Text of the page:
Pet Love Shack
Banks only served lollipops not dog bones

Born to Be Wild 
      Anywhere. Any place. Any time. All Petie and Nellie need to hear, is the jangling of car keys. Their ears perk up and they make a beeline for the front door making sure that the driver does not escape the house without them. 
      My dogs aren't alone. A recent drive around the neighborhood confirmed what I have long believed: It is dogs, not humans, who are the true driving enthusiasts.  They are the ones "headed down the highway, looking for adventure".
     A shepherd/rottie mix gleefully craned his head out a backseat window, enjoying the air at 30 mph. A Great Dane poked his head out of the sunroof as though he were the grand marshal of a parade. A pair of greyhounds raced back and forth across the back seat, excitedly yapping as if to say, "Look at us! We're in a car!  We don't know where we are going and we don't care how far!"
     Did they care that the car in which they were drawing attention to themselves was a '76 red, white and blue Pinto with rope holding the trunk down? Apparently not. In fact, as far as I can tell, a dog is just as enthusiastic about the driving experience whether he's the passenger in a Cadillac convertible or a dump truck.
     Furthermore, unlike his human counterparts, a dog is happy about all driving experiences --
     "A bumper to bumper, two-hour back-up on the freeway? Excellent!" ... "Five-hundred straight miles on I-95? Cool!" ... "Our 999th trip to the drive-through window at the bank? How lucky can a dog get?!"   In fact when we drive by our bank without stopping our dogs press their nose firmly against the window and let out a whine as if to say, "Hey, why are we not going to the doggie bone drive-through?"  Maybe we humans wouldn't experience "road rage" if we acted more like our furry friends 
and wag our tails the next time someone cuts us off instead of yelling obscene language and blowing the horn. 
      As more and more, people take their furry friends for a ride, travel vendors are recognizing this need and are trying to work with it while tapping into a new source of revenue.   For example, if you own a small dog you may be interested in a booster seat. This "dog car seat" raises them high enough, so they can see out the car window.   The Deluxe Dog Booster Car Seat can be personalized and even has an added storage tray.  This is great if you do a lot of banking. For those of you who may travel with two or more small breed dogs may want to check out the PATENTED "My Buddy" Lookout.  This booster seat enables two or more pets to see out the car window.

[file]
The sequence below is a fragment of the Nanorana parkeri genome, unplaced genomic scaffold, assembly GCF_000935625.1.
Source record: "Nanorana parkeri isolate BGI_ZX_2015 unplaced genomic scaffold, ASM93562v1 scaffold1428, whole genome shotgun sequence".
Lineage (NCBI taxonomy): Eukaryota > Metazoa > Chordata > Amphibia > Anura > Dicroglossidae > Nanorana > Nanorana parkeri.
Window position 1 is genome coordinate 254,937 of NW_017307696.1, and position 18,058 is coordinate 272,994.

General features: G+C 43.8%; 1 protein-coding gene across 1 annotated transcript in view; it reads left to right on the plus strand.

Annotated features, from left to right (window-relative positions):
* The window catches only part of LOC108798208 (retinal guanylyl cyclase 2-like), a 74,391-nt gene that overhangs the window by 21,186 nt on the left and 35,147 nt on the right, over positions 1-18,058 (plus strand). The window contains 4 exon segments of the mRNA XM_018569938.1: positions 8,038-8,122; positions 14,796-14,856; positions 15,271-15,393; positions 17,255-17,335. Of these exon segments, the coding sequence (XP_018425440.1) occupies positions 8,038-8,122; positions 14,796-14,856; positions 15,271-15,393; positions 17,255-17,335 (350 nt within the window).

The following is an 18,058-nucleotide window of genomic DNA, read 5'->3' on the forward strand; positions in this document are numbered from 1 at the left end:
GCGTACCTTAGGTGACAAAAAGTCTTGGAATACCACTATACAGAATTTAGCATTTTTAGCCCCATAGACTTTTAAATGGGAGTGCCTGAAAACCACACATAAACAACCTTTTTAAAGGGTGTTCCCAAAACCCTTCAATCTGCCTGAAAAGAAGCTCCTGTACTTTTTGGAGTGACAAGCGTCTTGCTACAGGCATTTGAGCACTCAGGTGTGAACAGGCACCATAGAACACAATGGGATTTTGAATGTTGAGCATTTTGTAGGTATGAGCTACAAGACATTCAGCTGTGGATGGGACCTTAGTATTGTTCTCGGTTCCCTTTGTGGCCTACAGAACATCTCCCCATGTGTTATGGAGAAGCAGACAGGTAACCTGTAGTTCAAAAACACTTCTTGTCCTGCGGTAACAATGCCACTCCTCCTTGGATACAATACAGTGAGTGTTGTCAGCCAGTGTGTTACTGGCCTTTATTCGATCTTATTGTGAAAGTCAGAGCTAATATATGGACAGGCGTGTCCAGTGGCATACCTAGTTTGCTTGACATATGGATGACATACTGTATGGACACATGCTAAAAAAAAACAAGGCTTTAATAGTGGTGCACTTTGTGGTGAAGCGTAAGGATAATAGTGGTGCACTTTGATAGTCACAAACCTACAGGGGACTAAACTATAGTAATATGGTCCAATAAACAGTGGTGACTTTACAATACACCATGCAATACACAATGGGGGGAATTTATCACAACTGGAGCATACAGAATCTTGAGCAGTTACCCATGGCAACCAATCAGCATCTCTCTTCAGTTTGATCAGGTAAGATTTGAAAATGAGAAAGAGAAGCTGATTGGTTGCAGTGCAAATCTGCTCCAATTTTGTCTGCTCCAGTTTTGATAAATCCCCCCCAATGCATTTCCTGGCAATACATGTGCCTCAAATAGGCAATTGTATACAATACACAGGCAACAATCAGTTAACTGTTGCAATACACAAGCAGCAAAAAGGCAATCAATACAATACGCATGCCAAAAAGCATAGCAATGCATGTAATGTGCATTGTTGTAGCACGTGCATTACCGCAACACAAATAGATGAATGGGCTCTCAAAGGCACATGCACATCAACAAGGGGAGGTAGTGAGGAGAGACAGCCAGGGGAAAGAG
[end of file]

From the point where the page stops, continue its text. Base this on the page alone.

The Travelbed manufactured by DOGbedWORKS, protects your car's interior and your pet at the same time! It's secure hammock style design cradles your pet and prevents them from slipping off the seat. 
     Introducing the new Half Step Dog Ramp by Pet Step.  This compact design ramp will help your pet climb into your van, car, RV or bed. This is a lot easier and safer than trying to lift Fido. 
     You now can take your dogs swimming, hiking, and romping in the rain or snow without having to worry about the trip home. Protect your seats with waterproof seat covers from Carscape.
      The Auto Window Bumper by Dura-Crafts, protects your pet's neck and chin so your dog can cruise and feel the wind on his face in comfort.  Some dogs say the best way to describe it is like when a human eats a peppermint patty.  "Oooooooooh! Oooooooooh!"
       The other day I watched a Lab mix sitting in the driver's seat of a red Blazer, while his human companion ran in and out of the post office.   Was Fido anticipating his owner's return or was he thinking about taking off with the car himself and heading to his companion's bank for a treat? 
    Even though Rover is passionate about heading down the highway with you and may be the only one who trusts your driving, remember cars are for people.   Leaving Rover in the car unattended on a summer's day of only 85 degrees, for example, even keeping the windows slightly open won't stop the inside temperature from climbing to 120 degrees in just 20 minutes. A dog whose body temperature rises to 107-108 degrees will within a very short time suffer braindamage or die.
      If you would like to learn more about Pets and Weather or to adopt a "Furry Friend" so you can have someone finally go for a ride with you, check out our Adopt a Pet links page!

Our furry friends have been enjoing car rides for some time...
Click on image to enlarge

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